On September 28, 2016, the Minnesota Supreme Court determined that it would NOT take original jurisdiction over a petition from the Minnesota Voters Alliance (MVA) to stop known ineligible persons from continuing to vote in Minnesota elections.
This meant that the case needed to first be heard by a District Court, and that process began last week, on October 13.
The MVA complaint alleges that the Secretary of State wrongfully directs election judges to permit known ineligible persons to vote such as non-citizens, convicted felons and vulnerable persons found by a court to be mentally incompetent to vote, as long as they swear they are eligible.
These continuing wrongful acts exceed the clear limits placed on election officials by Article VII, Section 1 of the Minnesota Constitution, violate Minnesota Statutes 201.061 and 201.014 and defy unequivocal court orders (e.g., for felons) directing election officials to not provide ballots to those specific individuals.
In presidential election years, more than 500,000 persons register on Election Day in Minnesota. Our previous research has shown that after the 2008 election, there were more than 17,000 of those persons who, when verified after the election, had their voter statuses changed to “challenged” because they did not pass the state’s eligibility checks.
The Minnesota Voters Alliance sued Secretary of State Steve Simon in June, following an unsuccessful challenge in federal court.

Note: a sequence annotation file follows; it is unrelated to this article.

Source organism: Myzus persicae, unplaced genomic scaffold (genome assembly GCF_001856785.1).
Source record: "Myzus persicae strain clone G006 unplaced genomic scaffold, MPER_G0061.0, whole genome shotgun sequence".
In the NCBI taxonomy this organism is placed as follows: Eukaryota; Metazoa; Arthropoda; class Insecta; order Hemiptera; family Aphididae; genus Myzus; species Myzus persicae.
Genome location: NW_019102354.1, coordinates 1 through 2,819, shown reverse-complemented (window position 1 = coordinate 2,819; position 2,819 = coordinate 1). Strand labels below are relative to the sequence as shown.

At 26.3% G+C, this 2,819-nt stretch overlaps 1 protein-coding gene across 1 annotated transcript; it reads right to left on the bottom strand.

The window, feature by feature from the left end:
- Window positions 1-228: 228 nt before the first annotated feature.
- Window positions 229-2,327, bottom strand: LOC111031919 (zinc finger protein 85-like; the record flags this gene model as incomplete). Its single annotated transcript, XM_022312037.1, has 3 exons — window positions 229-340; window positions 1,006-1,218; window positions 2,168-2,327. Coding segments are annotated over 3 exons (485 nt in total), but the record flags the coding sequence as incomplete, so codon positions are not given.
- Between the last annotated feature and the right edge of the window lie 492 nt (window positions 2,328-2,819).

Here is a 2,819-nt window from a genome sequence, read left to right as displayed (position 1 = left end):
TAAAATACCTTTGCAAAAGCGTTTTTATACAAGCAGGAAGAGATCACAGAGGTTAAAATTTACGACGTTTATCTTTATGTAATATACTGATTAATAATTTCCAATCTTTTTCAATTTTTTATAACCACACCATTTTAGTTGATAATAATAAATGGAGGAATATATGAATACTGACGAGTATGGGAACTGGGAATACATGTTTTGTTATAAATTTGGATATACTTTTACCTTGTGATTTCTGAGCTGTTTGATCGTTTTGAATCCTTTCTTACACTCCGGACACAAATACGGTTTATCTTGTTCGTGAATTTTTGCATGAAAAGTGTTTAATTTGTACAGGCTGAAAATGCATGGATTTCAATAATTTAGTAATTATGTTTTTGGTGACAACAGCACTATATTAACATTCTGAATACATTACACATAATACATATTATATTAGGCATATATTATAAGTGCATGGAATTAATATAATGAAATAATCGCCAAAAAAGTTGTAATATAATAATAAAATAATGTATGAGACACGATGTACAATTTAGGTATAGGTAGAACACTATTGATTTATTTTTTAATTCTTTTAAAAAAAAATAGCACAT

The Supreme Court ruling, a historical procedural decision, said the challenge should first be heard in district court. The Court deferred to the district courts of Minnesota to adjudicate the Secretary of State's procedures regarding ineligible persons, such as felons, court restricted persons and non-citizens.
The MVA and its co-plaintiff, former state representative Kirk Stensrud, filed its legal challenge in Ramsey County District Court against the Secretary of State.
The Ramsey County District Court ordered a Rule 16 hearing last Thursday, October 13, at the Ramsey County Courthouse. A Rule 16 hearing is a conference for purposes that include a) expediting the disposition of the case; b) establishing control over the matter to ensure it is not protracted; c) discouraging wasteful pretrial activities; d) improving the quality of the ultimate trial if any; and e) to facilitate settlement if possible. In this hearing, the court is expected to decide if it will rule in time for the 2016 election.